Christine McCarthy, Disney’s chief financial officer, disclosed the new guidance Wednesday during the company’s fiscal third quarter earnings conference call with Wall Street analysts. McCarthy also revealed that Disney will now offer subscriber updates and target predictions for Disney+ Hotstar that are separated out from Disney+, in part because Disney+ Hotstar is a different service that includes sports rights and other content not found on Disney+ in other territories.
With the warning about a slowdown in India, Disney adjusted its global subscriber target for Disney+ in total to an implied a downward revision to 215 million to 245 million global subscribers by the end of its fiscal year 2024, or the end of September 2024. That’s down from 230 million to 260 million previously stated and affirmed by Disney management just last quarter.
As of the quarter that ended July 2, the total Disney+ tally, including Disney+ Hotstar, stood at 152.1 million subscribers, while Disney+ Hotstar alone has 58.4 million subscribers. On Wednesday, Disney disclosed its target for Disney+ Hotstar service by the end of fiscal 2024 was revised downward to “up to 80 million subscribers,” which doesn’t leave a lot of room growth in one of the world’s most populous markets. However, McCarthy suggested that Disney was being conservative and would reassess its India prospects after the dust has settled on the latest round of sports rights deals.
“We intend to refine this target over time,” McCarthy said.
Disney also stated that the target for core Disney+ subscribers (not including Disney+ Hotstar) remains in the ballpark of previous forecasts of 135 million to 165 million by the close of fiscal 2024. And Disney also reaffirmed its timeline for Disney+ to achieve profitability by fiscal 2024. McCarthy also reminded analysts that Disney’s fiscal 2022 is to be the year of peak losses for Disney+. Programming and production costs for Disney+ for the quarter were $1.9 billion, up 11% from the year-ago frame.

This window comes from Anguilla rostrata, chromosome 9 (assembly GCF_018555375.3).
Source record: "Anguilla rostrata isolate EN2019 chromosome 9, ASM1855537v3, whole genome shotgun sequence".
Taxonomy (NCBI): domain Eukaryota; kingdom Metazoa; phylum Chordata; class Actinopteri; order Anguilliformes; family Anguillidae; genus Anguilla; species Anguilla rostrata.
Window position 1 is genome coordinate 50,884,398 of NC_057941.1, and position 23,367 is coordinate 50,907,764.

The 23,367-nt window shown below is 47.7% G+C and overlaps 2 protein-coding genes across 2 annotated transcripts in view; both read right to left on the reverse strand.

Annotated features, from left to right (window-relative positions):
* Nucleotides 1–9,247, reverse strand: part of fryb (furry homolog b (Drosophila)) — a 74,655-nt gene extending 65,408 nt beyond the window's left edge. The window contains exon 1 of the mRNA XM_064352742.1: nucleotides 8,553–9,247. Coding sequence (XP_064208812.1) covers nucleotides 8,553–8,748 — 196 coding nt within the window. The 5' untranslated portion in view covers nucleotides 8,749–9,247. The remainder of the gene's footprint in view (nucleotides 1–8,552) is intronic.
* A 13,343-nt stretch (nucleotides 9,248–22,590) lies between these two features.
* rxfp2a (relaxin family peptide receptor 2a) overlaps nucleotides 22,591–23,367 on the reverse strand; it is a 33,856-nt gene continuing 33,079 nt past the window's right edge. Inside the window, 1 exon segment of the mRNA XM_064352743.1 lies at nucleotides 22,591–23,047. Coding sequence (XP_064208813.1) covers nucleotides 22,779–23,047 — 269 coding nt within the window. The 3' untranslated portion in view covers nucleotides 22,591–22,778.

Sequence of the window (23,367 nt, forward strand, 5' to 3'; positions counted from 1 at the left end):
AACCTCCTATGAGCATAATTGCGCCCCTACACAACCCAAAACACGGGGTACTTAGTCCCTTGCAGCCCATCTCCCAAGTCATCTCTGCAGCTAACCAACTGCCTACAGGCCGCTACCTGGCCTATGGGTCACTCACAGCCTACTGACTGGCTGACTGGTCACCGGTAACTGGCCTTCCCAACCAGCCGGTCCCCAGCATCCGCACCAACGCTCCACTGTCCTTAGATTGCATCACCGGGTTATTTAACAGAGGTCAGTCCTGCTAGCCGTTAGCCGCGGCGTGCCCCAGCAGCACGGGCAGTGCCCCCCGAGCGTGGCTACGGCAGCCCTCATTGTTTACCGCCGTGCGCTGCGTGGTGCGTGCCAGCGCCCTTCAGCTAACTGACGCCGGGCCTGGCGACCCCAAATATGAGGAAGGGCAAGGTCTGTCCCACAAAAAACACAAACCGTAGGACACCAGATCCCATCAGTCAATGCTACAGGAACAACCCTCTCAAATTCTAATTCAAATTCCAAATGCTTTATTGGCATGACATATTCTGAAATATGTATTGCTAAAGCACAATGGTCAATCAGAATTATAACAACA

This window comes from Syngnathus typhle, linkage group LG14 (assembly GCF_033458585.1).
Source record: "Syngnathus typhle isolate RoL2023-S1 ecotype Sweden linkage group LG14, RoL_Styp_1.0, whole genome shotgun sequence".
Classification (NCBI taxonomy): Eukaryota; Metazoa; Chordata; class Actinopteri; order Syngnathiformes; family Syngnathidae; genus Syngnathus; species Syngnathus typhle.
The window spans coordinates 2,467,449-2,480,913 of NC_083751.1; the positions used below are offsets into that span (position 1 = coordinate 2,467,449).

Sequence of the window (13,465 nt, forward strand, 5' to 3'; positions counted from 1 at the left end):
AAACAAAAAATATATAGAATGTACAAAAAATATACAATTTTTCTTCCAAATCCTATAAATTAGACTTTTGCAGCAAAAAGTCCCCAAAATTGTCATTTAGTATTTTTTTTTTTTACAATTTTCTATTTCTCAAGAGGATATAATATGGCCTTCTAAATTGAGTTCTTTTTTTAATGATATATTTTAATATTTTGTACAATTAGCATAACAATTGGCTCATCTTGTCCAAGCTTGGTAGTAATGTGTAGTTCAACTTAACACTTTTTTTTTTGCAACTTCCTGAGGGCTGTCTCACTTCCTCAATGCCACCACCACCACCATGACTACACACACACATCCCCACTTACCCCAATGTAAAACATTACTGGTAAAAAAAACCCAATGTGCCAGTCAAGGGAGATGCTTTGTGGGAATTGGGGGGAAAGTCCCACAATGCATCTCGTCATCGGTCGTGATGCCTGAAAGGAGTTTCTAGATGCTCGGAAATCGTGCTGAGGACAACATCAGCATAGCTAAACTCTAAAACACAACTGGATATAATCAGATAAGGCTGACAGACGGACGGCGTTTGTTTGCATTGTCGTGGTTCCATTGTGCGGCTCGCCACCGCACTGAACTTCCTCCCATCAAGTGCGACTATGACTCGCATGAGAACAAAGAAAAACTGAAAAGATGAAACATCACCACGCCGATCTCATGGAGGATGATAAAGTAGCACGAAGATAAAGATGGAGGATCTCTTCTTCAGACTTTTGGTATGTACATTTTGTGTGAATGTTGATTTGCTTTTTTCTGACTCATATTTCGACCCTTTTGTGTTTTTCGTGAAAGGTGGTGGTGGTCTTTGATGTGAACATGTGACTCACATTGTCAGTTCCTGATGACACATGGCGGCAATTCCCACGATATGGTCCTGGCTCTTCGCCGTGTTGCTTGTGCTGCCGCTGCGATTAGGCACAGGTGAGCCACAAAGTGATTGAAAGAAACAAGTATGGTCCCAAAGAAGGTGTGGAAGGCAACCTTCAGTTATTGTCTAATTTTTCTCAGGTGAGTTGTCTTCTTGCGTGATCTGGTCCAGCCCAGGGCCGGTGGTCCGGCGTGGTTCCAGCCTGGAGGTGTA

Disney’s total cash outlay on content costs for fiscal 2022 will come in slightly lower than previously forecast, at around $30 billion, in part because of timing changes for anticipated costs, McCarthy said. Over the next few years, Disney’s total content spend bill should hover in “the low 30s.”
With growth slowing significantly in the U.S., the company is sure to face new scrutiny as it crunches the numbers on long-term forecasts and the returns on all the pricey premium content produced for Disney+ and Hulu. Disney reported Wednesday that its streaming platforms combined — Disney+, ESPN+, which has 22.8 million subs, and Hulu (46.2 million) — now have a total of 221 million global subscribers. That’s in the same ballpark of Netflix’s tally as of Q2 2022 (220.7 million), which means Disney CEO Bob Chapek will be pressed on where.
McCarthy emphasized the discipline that Disney demonstrated in not upping its bid to renew streaming rights to IPL matches that have been a cornerstone of Hotstar. In June, Disney was outbid for the sought-after streaming rights by rival Indian streaming group Viacom18 although it retained linear rights for the Hotstar platform.
The Disney+ Hotstar streamer debuted in April 2020 on the heels of the Disney+ launch in the U.S. in November 2019. The existing Hotstar service came into the Disney family through its 2019 acquisition of 21st Century Fox.